Paddle boats, my crew said, eyeing a fleet of purple and green plastic dragons that I wouldn't be caught three-sheets-to-the-wind in. So while they, adamant, joined the line, I headed toward the amphitheater where, for the next 40 minutes, I listened to some decent music, saw some indecent dancing, and observed how hard it is--despite their general love of the O's, snoballs, and blue crabs--to peg Baltimoreans.
As I sat down on the amphitheater's concrete steps to listen to a South American New Age-type duo called Mystic Warriors, I thought about our rep as a volatile, live-and-let-die lot who enjoy a good fight (especially between Mayor Martin O'Malley and State's Attorney Patricia Jessamy), who had the chutzpa to say all's fair when sexually abused Dontee Stokes busted a cap in defrocked Catholic priest Maurice Blackwell. What we don't hear much about, I thought while eyeballing the vast crowd, is the gentle, whatever-floats-your-boat side to folks who call Charm City home.
That attitude was on tap last week at the harbor when, apparently swept away by the sounds of Mystic Warriors' guitar and exotic wind instruments, a woman began to dance. Her unique fashion sense--black knee-high leather boots, a flaring nylon miniskirt, a hot pink waist sash, a flowing leopard-print cape, and, for toppers, a black wide-brimmed hat--captured the audience's attention almost as much as her moves: that of a rhythm-impaired Flamenco dancer who, mini and all, easily weighed 275 pounds.
I don't know about you, but I've been at a few outdoor musical events where such a distraction to smooth jazzy sounds would've caused a nasty stir among Budweiser Boys Gone Wild. But members of this crowd--hoodlum to highbrow--either ignored the visual intrusion or smiled at the woman politely if not encouragingly.
When the band took a break, I noticed how the mellow mood among many apparent locals contrasted against that of some visitors. Granted, there was no telling what waves my folks were making on the paddle boats, but surely they weren't as uptight as some tourists--huffing when a slew of passers-by delayed the perfect Kodak moment in front of the U.S.S. Constellation, harrumphing when somebody cut them in line at the Auntie Anne's pretzel kiosk. That said, I tensed alongside visitors at some folk roaming the crowd--like one disheveled guy, pacing back and forth near the docked ships, who flapped his arms and complained loudly, in between expletives, "Them damn people just coming here to stare at me!"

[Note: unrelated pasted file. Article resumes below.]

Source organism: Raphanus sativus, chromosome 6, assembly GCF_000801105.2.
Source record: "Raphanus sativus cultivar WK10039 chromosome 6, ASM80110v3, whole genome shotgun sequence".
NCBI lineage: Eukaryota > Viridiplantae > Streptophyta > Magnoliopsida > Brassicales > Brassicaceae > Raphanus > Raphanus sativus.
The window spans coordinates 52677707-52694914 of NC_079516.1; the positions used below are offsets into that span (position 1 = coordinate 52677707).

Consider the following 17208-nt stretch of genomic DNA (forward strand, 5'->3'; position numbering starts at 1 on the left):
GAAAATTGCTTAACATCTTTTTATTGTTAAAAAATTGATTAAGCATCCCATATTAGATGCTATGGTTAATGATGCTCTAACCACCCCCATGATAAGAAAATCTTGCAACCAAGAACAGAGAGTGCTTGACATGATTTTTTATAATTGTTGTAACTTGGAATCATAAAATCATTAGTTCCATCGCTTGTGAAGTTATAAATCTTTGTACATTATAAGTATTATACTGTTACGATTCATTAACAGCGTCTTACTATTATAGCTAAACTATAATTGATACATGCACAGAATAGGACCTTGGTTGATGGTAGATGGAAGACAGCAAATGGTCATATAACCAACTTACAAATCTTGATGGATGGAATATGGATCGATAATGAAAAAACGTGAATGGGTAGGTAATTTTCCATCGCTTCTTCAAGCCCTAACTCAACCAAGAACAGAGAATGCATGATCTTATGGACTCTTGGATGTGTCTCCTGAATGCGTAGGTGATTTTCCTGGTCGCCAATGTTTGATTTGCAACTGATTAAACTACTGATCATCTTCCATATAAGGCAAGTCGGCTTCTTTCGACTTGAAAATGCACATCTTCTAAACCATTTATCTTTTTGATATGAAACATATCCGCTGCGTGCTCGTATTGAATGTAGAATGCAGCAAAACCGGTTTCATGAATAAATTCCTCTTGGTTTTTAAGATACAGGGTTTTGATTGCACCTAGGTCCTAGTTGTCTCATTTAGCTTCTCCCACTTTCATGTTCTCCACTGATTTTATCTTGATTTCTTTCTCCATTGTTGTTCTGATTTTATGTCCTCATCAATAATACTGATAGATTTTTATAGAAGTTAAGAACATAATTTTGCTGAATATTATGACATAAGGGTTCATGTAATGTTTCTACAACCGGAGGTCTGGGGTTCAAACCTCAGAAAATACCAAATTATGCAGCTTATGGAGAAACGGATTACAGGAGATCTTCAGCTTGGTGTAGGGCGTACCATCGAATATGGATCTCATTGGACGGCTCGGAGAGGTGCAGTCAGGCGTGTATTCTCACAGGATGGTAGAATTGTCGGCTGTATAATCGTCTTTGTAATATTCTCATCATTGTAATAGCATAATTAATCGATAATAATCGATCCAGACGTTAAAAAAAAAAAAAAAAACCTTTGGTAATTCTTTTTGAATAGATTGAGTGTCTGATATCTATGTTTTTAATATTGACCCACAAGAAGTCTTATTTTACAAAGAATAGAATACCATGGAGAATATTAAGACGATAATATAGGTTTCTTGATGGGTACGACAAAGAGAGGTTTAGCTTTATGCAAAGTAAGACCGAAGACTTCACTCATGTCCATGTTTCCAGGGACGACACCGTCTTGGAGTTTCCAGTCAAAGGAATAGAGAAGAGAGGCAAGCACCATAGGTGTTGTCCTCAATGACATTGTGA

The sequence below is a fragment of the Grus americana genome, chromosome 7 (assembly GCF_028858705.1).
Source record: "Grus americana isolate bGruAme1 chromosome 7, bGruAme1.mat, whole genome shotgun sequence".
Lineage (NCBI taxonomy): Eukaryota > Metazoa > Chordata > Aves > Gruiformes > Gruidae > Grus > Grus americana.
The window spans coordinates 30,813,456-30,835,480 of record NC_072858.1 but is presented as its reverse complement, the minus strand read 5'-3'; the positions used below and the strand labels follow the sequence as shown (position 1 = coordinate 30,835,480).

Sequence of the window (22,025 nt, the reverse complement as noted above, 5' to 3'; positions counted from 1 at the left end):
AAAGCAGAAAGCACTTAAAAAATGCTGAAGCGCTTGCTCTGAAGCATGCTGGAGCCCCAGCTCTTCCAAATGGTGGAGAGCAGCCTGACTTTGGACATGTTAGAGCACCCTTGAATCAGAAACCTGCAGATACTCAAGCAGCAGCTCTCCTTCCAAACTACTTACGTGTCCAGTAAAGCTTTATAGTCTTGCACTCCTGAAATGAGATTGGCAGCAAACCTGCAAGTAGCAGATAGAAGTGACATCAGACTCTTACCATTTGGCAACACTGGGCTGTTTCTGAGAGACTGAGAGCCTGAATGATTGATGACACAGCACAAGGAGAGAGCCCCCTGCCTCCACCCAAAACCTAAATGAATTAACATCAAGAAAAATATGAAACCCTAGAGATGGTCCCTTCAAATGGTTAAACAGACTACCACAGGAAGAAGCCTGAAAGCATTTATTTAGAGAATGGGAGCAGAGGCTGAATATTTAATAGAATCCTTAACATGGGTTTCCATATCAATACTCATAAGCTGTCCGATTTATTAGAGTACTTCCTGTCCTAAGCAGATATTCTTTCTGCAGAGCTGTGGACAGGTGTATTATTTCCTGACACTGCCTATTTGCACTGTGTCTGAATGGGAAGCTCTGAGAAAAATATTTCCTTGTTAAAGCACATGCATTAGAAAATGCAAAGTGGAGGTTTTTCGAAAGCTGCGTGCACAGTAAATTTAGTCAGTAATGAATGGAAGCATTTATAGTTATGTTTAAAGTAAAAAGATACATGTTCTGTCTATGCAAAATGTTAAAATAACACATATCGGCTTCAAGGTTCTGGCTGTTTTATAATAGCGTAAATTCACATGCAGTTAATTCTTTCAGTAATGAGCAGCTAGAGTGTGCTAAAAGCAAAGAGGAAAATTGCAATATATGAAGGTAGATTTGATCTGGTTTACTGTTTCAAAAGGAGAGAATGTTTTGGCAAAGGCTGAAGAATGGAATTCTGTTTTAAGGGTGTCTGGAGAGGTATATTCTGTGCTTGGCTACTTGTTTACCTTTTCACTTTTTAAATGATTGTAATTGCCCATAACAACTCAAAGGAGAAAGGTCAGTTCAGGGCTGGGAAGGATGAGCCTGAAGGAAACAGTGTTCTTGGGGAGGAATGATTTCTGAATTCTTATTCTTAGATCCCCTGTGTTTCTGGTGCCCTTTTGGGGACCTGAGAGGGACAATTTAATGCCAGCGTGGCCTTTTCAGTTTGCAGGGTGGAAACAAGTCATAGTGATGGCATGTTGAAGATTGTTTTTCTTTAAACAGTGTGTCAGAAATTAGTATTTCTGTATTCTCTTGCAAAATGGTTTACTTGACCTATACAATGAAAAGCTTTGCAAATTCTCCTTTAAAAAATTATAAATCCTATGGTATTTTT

Not true. Many among the mass of people had come to chow down, like dozens of pregnant women who knew that, besides polluted water, you can always count on finding a hearty meal at the Inner Harbor. I couldn't keep up with all the snippets of talk among pairs or groups about he-said-she-said-where-to-next's--but I did note how business was brisk at restaurants, judging from the number of folks carrying plastic doggy bags filled with uneaten portions of meals destined, most likely, for the trash can.
Which brings me to an incident I observed that literally stopped me in my tracks. At the (professional and personal) risk of admitting to feeling at a loss to explain the depth and range of racial polarity in this city, I gotta own up to sometimes buying into commonly held beliefs about what types of people live in which neighborhoods and who doesn't mix with who (like the time a potential landlord told me he'd be concerned for my safety in Hampden). But at the harbor, one of those public spots where--touristy or not--we all intersect, I glimpsed a loophole in the matrix.
Outside the Discovery Channel Store, an obviously homeless black man was sifting through a garbage can, opening Styrofoam containers left behind in what must have been, on this holiday, with this crowd, a day for decent finds. About 20 feet away, two white guys sporting tank tops and arms full of tattoos were chilling out on a small motorboat they'd temporarily docked. "Hey, hey there!" one of them barked, and inside I had the sick premonition of some crude remark being thrown at the homeless man.
"Hey, man!" one of the tank tops continued, now walking along a thin wooden plank toward the guy who rummaged, still oblivious, in the trash. The homeless man looked up from his task to see a bucket of Hooters chicken wings being extended. "Thanks," he mumbled, visibly startled by the unexpected largess. "No problem, man," said the guy. "You take care now."
Maybe it was a small thing that, on my empty and growling stomach, seemed large and full of meaning. Or maybe it was my subconscious trying to avoid another scene taking shape just ahead: Mystic Warriors were back from their break--and so was the lady dancer.
Here's Looking at You (5/19/2004)
...I've gradually discovered that my heart's got issues when it comes to whatever place I call home.
Sappy Anniversary (5/12/2004)
Suburban flight isn't the only reason many schools have resegregated almost organically, especially in cities, like Baltimore, with vast "minority" populations.
Efforts to snuggle closer to the Big Dawg seem more doable--not to mention, if heaven awaits, more worthwhile.
812 Park Ave.
Baltimore, MD 21201